The Custody of the Pumpkin, the first story of the collection Blandings Castle and Elsewhere, is one of the best by the master in terms of the incredible similes and metaphors. It was penned by Wodehouse approaching the very peak of his phenomenal and indefatigably polished powers.
It has the immortal lines: “Unlike the male codfish, which, suddenly finding itself the parent of three million five hundred thousand little codfish, cheerfully resolves to love them all, the British aristocracy is apt to look with a somewhat jaundiced eye on its younger sons.”
And if that is not enough, a few pages down the line Plum pens the other immortal gem: “It is never difficult to distinguish between a Scotsman with a grievance and a ray of sunshine.”
But as the plot glides smoothly through the many problems of Lord Emsworth — from Angus McAllister’s resignation that is on the brink of ensuring that the prize for the best pumpkin in the Shropshire Agricultural Show will elude the Emsworth coffers still longer, to Freddie Threepwood’s propensity to enfold strange girls in passionate embraces, to being accosted by the law for absentmindedly picking tulips at the Kensington Gardens — there are quite a few insights into human life that we find scattered about with careless carefulness.
Why, there is even a rare comment about national policies and economic situations in this story.
When Mr Donaldson, the proprietor of Donaldson’s Dog Biscuits and Freddie Threepwood’s prospective father-in-law, approaches Lord Emsworth, the cloth-headed earl first tries to draw himself up with hauteur. And then he wilts on catching the other’s eye; the strong, keen, level grey eye. “With a curious forcefulness about it that made him feel strangely inferior.”
It was the eye of success, of a man who has made a fortune across the pond. Given that Donaldson is a relative of McAllister, the head gardener at Blandings, the contrast between the remnants of feudal class system in Britain and the ‘money talks’ culture of the Americans is rather neatly outlined.
Donaldson has made something between nine and ten million dollars, which makes Lord Emsworth hasten through his blessings for Freddie, and also makes Plum himself indulge the self-made millionaire into making a rather serious statement about the world conditions. Believe it or not, Donaldson talks about the Great Depression and President Roosevelt’s New Deal. Only, he breaks it down in words of simple nature that even Lord Emsworth is able to fathom without being flummoxed.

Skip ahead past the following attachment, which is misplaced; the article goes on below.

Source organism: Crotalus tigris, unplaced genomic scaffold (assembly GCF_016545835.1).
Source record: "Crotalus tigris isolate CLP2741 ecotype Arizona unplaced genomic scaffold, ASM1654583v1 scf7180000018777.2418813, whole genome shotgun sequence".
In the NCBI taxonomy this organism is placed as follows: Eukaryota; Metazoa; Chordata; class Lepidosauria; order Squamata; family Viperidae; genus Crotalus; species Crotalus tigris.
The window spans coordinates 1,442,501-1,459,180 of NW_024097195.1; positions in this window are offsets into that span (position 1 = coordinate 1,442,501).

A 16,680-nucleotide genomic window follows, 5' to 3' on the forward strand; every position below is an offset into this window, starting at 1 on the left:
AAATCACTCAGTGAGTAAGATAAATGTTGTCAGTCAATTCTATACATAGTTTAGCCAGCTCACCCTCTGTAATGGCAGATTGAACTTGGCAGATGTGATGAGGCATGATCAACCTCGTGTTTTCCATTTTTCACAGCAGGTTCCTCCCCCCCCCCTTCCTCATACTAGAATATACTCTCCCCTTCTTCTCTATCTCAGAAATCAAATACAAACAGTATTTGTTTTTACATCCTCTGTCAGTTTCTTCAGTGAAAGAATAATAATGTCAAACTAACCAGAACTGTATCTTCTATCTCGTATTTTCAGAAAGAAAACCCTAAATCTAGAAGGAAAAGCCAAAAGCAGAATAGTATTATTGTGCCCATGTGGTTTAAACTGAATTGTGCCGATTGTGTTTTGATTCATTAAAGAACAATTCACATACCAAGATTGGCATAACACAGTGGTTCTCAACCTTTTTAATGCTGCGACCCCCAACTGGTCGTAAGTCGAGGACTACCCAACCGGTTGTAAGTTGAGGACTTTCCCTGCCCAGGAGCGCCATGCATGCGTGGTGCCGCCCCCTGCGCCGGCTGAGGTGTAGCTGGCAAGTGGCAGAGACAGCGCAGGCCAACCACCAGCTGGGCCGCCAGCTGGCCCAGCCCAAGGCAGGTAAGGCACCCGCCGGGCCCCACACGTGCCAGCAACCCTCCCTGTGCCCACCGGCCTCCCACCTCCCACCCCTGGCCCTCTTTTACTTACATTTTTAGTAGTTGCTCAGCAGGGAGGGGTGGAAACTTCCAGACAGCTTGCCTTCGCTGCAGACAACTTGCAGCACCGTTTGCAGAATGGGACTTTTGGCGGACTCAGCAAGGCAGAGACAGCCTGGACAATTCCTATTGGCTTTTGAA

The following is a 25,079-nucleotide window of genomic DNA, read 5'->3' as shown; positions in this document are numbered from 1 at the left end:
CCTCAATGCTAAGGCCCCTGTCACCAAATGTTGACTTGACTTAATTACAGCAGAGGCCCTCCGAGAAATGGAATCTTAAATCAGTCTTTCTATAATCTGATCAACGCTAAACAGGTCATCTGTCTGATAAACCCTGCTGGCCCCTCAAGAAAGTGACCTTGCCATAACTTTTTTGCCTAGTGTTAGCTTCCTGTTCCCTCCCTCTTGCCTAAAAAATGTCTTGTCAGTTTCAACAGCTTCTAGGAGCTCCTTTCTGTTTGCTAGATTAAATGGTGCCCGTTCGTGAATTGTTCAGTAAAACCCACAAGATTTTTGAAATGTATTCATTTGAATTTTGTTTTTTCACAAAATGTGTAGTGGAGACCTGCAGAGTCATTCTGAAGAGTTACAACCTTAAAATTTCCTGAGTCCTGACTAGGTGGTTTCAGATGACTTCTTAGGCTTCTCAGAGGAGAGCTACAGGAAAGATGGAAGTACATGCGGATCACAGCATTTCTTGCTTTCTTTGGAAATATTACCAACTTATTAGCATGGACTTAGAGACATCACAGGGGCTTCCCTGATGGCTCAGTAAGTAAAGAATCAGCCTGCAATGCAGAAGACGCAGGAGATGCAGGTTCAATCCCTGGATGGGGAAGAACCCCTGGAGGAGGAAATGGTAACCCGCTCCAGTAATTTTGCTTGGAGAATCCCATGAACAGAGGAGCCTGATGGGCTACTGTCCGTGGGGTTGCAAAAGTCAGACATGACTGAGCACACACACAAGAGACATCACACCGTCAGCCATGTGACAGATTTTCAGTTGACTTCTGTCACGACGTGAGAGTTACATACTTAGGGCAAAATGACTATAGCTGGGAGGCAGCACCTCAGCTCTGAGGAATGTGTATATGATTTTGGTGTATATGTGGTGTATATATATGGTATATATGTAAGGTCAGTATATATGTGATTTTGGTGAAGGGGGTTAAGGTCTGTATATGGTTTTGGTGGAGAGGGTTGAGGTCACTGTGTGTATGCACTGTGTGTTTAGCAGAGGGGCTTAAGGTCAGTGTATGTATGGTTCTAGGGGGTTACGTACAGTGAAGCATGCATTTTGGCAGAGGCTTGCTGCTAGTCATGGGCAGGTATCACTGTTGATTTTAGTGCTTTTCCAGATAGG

“We have been through a tough time, a mighty tough time … but things are coming back. I am a firm believer in President Roosevelt and the New Deal. Under the New Deal, the American dog is beginning to eat more biscuits.”
The United States economic program to combat Great Depression … in a nutshell.
Apart from this, one of the most striking insight into society and culture that we find in the story is the harmless yet pointed fun Plum pokes at the self-help books and self-development courses, which promise to take people as lumps of clay and mould them into confident individuals, assertive employees, self-made millionaires, lion tamers and all that rot.
This occurs precisely when Emsworth quails on catching Donaldson’s eye. Wodehouse elaborates, “There is every reason to suppose that Mr Donaldson had subscribed for years to those personality courses advertised in the magazines which guarantee to impart to the pupil who takes ten correspondence lessons the ability to look the boss in the eye and make him wilt.”
In many of the books the master touches upon this theme of correspondence courses and self-help books. But seldom has he been this scathing in his sarcasm.
And even today if one takes a look at the shelves in the bookstores, or the ads on social media, promoting such absurd lessons through courses or books or webinars and all the rest, one can figure out how timeless the comment is.
There you have it. Great Depression, New Deal and scorching sarcasm about self-development courses … all in a story titled ‘The Custody of the Pumpkin’.
And they still say he had no message.